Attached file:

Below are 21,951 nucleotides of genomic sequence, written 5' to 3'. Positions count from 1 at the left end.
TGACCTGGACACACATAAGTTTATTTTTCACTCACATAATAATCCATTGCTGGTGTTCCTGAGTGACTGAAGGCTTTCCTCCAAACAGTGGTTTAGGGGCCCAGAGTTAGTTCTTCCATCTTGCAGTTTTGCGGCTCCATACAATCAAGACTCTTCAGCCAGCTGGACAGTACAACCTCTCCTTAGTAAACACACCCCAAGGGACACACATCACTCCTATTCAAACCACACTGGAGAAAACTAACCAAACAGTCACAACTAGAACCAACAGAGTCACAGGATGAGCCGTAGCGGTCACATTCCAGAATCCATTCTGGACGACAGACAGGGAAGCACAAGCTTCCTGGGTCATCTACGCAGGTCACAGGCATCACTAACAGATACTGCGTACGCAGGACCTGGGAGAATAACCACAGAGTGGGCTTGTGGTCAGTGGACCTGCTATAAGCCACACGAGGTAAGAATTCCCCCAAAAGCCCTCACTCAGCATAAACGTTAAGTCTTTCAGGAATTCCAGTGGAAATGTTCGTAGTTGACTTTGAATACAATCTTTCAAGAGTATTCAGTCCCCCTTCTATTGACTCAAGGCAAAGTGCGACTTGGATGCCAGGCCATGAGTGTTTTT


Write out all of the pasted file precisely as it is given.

Below are 21,951 nucleotides of genomic sequence, written 5' to 3'. Positions count from 1 at the left end.
TGACCTGGACACACATAAGTTTATTTTTCACTCACATAATAATCCATTGCTGGTGTTCCTGAGTGACTGAAGGCTTTCCTCCAAACAGTGGTTTAGGGGCCCAGAGTTAGTTCTTCCATCTTGCAGTTTTGCGGCTCCATACAATCAAGACTCTTCAGCCAGCTGGACAGTACAACCTCTCCTTAGTAAACACACCCCAAGGGACACACATCACTCCTATTCAAACCACACTGGAGAAAACTAACCAAACAGTCACAACTAGAACCAACAGAGTCACAGGATGAGCCGTAGCGGTCACATTCCAGAATCCATTCTGGACGACAGACAGGGAAGCACAAGCTTCCTGGGTCATCTACGCAGGTCACAGGCATCACTAACAGATACTGCGTACGCAGGACCTGGGAGAATAACCACAGAGTGGGCTTGTGGTCAGTGGACCTGCTATAAGCCACACGAGGTAAGAATTCCCCCAAAAGCCCTCACTCAGCATAAACGTTAAGTCTTTCAGGAATTCCAGTGGAAATGTTCGTAGTTGACTTTGAATACAATCTTTCAAGAGTATTCAGTCCCCCTTCTATTGACTCAAGGCAAAGTGCGACTTGGATGCCAGGCCATGAGTGTTTTT